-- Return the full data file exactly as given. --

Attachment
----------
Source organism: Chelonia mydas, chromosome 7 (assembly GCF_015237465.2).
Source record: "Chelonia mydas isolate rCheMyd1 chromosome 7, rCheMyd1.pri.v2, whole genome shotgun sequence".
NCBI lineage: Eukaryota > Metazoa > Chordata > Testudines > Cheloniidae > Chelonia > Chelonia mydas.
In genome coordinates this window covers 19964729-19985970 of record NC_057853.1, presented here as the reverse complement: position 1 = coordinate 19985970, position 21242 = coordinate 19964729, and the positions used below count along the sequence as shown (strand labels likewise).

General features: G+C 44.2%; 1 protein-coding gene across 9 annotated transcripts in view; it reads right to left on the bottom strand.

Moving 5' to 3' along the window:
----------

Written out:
Source organism: Chelonia mydas, chromosome 7 (assembly GCF_015237465.2).
Source record: "Chelonia mydas isolate rCheMyd1 chromosome 7, rCheMyd1.pri.v2, whole genome shotgun sequence".
NCBI lineage: Eukaryota > Metazoa > Chordata > Testudines > Cheloniidae > Chelonia > Chelonia mydas.
In genome coordinates this window covers 19964729-19985970 of record NC_057853.1, presented here as the reverse complement: position 1 = coordinate 19985970, position 21242 = coordinate 19964729, and the positions used below count along the sequence as shown (strand labels likewise).

General features: G+C 44.2%; 1 protein-coding gene across 9 annotated transcripts in view; it reads right to left on the bottom strand.

Moving 5' to 3' along the window: